27. 27. Entrepreneurship Resource: Shark Tank • Product/service niche • Business planning • Marketing plans • Company valuation • Return on investment • Intellectual property protection
  28. 28. Entrepreneurship Resource: Bottom Line Quick Start For Emerging Entrepreneurs • See http://www.outskirtspress.com/bottomline/ • Written by two FCS professionals • Designed to “shorten the learning curve” from working for a business to owning a business
  29. 29. Other Key Resources Advisors • Lawyer • Accountant • Lender • Insurance broker • Business Resources – SBDC – SCORE • Professional networks Web Sites • www.sba.gov • www.nawbo • http://www.extension. org/entrepreneurship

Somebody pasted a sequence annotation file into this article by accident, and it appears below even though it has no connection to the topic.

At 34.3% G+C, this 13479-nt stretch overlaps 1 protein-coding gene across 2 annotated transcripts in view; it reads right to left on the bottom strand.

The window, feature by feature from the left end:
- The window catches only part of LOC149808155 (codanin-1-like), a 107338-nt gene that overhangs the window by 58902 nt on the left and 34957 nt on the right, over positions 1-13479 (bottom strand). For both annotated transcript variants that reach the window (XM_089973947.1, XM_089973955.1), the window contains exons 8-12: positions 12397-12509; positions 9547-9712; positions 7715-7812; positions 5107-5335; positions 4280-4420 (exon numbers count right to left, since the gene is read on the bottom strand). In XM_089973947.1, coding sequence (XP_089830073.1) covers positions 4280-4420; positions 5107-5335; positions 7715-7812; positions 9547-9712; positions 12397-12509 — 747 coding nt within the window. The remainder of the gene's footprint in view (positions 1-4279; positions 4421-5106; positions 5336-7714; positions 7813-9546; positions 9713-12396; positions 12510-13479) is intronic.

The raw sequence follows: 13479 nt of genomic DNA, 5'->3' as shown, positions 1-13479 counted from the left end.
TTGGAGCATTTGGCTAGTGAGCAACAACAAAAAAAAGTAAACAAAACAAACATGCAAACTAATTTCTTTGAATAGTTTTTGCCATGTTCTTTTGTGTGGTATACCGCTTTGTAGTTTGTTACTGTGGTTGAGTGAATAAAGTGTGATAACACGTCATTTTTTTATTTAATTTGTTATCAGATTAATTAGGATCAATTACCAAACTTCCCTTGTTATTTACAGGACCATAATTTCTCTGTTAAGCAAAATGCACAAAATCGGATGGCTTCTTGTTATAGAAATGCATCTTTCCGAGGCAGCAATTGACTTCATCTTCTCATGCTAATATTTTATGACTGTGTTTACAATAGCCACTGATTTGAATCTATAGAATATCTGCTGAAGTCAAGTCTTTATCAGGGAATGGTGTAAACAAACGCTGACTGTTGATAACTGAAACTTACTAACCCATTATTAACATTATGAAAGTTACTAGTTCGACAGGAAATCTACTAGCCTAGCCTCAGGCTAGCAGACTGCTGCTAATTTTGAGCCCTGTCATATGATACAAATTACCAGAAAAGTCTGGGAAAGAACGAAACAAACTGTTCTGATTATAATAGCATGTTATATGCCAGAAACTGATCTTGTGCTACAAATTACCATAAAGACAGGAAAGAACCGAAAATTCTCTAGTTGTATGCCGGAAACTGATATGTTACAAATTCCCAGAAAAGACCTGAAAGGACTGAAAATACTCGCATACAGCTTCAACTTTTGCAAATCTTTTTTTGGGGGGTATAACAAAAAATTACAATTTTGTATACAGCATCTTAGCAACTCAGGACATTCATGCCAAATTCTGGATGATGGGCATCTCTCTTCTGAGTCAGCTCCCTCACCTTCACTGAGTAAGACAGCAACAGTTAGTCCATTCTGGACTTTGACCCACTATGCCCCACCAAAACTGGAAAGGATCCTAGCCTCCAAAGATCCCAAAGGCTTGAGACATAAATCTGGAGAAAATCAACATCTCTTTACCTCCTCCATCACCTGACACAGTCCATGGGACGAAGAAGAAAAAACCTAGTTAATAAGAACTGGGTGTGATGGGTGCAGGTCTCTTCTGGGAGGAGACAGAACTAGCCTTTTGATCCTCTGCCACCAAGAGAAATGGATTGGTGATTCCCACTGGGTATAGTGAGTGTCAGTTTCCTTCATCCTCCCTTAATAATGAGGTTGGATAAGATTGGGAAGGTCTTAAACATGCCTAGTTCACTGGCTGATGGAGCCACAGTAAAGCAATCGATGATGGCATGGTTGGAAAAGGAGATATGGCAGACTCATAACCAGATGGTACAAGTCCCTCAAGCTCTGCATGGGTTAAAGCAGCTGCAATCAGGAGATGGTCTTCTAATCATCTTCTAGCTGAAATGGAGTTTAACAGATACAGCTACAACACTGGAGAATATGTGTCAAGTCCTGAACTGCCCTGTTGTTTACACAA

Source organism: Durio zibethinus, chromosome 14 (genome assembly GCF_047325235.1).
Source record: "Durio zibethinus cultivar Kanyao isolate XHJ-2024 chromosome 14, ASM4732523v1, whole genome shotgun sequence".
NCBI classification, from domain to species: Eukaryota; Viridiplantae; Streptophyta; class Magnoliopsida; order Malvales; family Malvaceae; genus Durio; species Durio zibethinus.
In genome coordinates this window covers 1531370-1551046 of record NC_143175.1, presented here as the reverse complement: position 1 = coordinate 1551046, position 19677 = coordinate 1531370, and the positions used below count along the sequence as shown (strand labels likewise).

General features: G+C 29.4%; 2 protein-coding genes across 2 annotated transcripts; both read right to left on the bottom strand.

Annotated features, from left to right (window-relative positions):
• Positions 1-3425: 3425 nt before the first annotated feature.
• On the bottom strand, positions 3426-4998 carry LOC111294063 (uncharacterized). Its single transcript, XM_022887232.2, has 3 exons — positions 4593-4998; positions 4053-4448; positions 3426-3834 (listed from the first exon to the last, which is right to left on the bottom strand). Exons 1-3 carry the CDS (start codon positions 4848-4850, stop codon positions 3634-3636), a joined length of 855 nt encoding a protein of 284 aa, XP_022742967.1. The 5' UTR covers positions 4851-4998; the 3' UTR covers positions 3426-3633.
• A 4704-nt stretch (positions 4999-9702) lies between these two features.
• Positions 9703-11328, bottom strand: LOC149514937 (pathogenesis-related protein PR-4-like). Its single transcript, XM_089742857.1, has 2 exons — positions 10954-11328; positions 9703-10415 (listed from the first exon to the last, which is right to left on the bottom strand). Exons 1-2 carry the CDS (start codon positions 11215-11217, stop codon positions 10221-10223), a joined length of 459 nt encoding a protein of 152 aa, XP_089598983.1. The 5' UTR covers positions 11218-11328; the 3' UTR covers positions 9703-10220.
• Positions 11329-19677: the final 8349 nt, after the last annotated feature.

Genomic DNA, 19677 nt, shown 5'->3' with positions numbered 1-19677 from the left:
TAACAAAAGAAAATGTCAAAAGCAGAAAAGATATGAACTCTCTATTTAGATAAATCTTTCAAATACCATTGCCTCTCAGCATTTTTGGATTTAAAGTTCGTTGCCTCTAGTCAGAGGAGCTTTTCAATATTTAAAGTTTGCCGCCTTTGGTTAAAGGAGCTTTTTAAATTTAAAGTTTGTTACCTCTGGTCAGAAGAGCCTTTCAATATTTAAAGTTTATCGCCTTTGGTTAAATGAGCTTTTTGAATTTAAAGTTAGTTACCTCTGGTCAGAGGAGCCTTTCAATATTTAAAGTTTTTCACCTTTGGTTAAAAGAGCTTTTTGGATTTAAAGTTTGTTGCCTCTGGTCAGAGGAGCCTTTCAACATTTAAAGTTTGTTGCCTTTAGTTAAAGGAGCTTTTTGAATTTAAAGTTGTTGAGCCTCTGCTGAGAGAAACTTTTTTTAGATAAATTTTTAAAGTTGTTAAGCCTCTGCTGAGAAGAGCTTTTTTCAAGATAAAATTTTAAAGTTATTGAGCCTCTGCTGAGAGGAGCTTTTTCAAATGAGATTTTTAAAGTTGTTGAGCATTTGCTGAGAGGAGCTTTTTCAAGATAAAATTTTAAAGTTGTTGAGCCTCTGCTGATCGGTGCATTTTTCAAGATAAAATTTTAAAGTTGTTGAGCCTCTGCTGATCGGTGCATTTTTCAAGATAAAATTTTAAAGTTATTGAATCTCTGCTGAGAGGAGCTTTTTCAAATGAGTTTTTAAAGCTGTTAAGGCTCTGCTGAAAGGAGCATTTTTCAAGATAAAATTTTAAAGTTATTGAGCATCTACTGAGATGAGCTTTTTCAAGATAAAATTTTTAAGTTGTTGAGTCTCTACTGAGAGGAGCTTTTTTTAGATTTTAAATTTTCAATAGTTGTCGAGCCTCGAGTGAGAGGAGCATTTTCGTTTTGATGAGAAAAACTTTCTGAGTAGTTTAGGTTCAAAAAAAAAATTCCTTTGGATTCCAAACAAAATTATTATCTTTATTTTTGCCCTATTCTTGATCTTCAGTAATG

30. 30. Business SWOT Analysis
  31. 31. FFL Activity: I Wonder Why Nobody Ever Made a…” See http://fffl.councilforeconed.org/
  32. 32. Comments? Questions? Experiences? Final Thoughts: • Look Before You Leap: Is your business idea unique? If not, what will you do better than others? Do you know the industry? What are the risks and the reward potential? • A concept/idea is NOT a business! Think and plan ahead. Have a vision of what and where you want to be. • Follow your strengths and weaknesses. • Entrepreneurship is not a job, it’s a lifestyle.